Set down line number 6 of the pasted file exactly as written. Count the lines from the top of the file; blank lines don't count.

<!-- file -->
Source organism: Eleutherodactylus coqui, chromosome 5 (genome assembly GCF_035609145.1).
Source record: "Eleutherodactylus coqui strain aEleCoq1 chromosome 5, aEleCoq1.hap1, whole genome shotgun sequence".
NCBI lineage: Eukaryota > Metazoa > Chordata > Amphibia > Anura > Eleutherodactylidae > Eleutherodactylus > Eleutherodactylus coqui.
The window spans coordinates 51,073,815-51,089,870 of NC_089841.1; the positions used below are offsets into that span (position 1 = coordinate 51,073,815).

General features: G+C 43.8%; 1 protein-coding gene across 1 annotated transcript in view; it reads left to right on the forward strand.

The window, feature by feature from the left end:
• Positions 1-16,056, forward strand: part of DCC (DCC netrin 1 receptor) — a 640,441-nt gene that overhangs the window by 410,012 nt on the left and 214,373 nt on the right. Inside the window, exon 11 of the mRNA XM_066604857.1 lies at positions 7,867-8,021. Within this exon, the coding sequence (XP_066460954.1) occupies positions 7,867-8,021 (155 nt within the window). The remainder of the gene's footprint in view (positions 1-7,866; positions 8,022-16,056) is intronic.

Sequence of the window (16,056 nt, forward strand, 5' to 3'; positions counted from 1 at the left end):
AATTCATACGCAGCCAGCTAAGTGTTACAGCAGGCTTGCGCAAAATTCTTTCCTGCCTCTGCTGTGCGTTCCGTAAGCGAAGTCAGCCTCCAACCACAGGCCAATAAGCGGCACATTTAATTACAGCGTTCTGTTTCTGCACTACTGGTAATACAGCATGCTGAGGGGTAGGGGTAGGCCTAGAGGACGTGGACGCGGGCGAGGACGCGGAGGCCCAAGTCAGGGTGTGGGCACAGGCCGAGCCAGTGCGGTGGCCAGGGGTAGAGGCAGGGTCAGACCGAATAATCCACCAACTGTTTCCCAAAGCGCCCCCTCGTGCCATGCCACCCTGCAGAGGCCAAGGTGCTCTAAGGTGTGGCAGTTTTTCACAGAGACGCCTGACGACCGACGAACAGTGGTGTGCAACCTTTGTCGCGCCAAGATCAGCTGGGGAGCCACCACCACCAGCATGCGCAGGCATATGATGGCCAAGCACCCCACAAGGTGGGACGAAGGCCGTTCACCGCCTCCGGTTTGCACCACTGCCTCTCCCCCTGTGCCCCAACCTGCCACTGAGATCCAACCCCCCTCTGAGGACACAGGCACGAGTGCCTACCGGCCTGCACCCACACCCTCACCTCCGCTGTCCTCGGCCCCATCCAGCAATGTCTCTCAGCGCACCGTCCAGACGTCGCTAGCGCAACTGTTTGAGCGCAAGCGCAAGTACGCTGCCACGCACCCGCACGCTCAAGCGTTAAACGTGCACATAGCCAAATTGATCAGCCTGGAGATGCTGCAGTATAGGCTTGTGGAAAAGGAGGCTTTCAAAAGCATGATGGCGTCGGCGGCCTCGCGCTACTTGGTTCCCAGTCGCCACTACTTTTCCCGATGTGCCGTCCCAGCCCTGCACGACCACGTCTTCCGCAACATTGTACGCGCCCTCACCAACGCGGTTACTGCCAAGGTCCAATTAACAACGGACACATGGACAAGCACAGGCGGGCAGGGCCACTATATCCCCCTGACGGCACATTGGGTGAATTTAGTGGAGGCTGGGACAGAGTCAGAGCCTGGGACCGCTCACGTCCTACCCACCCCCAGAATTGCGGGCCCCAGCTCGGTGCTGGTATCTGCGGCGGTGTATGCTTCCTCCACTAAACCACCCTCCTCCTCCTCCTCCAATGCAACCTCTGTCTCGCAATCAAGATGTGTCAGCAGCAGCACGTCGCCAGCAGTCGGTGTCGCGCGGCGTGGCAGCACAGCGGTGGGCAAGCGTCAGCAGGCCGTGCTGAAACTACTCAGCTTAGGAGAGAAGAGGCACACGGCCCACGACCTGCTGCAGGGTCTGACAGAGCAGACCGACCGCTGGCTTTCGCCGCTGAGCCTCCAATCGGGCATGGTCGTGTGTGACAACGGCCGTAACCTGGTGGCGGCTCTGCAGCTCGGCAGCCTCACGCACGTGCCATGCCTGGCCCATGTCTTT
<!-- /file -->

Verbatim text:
The window, feature by feature from the left end: